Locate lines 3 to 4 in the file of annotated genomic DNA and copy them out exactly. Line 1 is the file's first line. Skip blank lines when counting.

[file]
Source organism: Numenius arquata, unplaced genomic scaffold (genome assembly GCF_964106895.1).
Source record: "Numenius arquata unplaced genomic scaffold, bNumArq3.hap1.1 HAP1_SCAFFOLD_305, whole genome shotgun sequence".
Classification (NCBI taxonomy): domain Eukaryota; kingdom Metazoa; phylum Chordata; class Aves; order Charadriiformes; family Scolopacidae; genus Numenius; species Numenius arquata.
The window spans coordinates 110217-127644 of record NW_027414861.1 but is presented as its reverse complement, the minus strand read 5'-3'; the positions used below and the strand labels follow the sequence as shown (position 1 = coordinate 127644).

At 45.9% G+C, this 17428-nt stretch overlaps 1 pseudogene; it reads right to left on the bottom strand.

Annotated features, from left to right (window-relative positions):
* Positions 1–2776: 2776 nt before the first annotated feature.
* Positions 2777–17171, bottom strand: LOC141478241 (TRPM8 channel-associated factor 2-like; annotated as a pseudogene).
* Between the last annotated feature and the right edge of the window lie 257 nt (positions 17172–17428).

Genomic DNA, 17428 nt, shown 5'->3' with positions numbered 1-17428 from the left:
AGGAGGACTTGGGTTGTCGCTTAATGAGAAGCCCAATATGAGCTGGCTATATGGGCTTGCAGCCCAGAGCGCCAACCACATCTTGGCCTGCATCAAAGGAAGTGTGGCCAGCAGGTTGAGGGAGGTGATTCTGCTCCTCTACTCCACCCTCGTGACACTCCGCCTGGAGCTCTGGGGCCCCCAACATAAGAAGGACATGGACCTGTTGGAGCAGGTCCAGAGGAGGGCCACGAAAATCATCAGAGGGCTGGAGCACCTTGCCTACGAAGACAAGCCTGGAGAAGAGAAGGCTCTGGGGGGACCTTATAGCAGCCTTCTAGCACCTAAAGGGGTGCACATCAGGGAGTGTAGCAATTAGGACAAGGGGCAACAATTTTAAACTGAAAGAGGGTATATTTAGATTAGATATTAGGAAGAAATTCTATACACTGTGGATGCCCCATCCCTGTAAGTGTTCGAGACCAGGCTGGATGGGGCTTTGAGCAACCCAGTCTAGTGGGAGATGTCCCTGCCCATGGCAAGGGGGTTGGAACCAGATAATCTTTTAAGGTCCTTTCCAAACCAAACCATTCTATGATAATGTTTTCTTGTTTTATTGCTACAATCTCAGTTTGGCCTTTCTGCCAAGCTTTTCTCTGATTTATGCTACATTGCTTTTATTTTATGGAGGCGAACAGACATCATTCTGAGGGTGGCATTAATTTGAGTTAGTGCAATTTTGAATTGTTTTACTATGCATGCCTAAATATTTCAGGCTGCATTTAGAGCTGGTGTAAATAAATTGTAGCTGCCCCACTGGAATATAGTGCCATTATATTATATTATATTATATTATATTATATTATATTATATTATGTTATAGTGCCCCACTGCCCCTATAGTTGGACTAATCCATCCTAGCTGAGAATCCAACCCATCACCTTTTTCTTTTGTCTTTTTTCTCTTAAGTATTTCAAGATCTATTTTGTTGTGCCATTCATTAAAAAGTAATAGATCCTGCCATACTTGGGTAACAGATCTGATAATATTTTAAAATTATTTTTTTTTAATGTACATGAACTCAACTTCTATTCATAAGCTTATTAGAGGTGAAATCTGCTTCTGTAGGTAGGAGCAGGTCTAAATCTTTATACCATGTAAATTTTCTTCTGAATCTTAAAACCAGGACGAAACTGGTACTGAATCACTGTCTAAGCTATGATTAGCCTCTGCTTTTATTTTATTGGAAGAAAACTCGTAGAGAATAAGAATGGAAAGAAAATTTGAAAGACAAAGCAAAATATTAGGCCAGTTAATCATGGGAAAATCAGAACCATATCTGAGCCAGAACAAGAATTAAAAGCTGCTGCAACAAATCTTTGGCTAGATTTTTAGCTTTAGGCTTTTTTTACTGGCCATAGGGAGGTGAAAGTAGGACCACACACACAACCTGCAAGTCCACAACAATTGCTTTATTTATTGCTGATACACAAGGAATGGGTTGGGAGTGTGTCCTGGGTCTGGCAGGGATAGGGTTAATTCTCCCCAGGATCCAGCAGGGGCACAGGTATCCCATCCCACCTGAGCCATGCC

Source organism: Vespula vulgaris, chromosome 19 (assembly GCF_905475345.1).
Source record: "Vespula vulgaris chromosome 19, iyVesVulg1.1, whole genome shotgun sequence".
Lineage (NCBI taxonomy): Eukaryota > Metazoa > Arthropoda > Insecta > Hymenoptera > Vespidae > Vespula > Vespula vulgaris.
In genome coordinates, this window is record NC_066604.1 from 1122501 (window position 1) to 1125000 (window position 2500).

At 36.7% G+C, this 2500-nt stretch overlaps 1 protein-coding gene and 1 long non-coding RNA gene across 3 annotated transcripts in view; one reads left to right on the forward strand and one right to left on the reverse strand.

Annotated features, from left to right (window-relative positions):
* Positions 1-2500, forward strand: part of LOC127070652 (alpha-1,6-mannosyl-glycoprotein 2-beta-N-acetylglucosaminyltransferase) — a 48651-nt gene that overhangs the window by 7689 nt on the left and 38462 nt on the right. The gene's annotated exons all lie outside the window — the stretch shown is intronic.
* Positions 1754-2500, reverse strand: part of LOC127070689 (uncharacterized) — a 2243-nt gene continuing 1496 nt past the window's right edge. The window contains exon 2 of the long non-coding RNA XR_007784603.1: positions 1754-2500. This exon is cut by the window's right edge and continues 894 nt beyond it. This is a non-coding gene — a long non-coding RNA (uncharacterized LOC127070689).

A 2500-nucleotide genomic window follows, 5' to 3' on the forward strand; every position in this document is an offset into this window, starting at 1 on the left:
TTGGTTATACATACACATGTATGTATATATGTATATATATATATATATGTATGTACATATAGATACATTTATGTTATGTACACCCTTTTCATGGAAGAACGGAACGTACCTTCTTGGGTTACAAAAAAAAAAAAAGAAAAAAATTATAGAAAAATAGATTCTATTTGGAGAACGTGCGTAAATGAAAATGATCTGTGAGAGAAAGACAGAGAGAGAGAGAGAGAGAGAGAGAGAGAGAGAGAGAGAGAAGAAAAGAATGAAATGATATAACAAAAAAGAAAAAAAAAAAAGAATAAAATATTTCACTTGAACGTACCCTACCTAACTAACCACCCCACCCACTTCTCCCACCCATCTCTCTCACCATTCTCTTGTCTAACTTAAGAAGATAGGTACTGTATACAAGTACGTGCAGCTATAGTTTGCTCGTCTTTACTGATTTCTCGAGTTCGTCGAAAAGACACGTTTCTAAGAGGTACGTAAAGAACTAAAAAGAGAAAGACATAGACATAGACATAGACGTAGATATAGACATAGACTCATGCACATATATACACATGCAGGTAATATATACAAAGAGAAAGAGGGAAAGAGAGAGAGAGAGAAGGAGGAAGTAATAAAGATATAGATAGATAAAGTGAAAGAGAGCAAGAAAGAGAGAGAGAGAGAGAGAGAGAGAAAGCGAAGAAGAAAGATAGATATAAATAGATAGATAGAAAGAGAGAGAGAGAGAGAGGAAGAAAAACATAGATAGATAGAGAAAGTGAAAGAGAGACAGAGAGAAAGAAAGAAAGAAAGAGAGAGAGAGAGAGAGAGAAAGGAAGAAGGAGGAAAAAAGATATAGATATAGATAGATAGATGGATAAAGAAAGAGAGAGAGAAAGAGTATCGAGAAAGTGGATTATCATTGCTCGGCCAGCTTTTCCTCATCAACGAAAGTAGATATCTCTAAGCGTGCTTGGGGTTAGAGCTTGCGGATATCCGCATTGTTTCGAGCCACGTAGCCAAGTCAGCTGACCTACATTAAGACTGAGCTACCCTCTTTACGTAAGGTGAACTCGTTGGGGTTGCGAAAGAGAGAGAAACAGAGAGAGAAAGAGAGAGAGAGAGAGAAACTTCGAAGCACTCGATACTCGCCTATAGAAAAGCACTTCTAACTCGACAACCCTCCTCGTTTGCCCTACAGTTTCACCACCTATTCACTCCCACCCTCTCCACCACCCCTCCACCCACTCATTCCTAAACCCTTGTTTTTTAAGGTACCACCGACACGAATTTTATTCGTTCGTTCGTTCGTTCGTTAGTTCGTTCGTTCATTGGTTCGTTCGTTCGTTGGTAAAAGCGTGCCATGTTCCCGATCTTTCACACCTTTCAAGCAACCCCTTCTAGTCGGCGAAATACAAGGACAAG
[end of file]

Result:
Classification (NCBI taxonomy): domain Eukaryota; kingdom Metazoa; phylum Chordata; class Aves; order Charadriiformes; family Scolopacidae; genus Numenius; species Numenius arquata.
The window spans coordinates 110217-127644 of record NW_027414861.1 but is presented as its reverse complement, the minus strand read 5'-3'; the positions used below and the strand labels follow the sequence as shown (position 1 = coordinate 127644).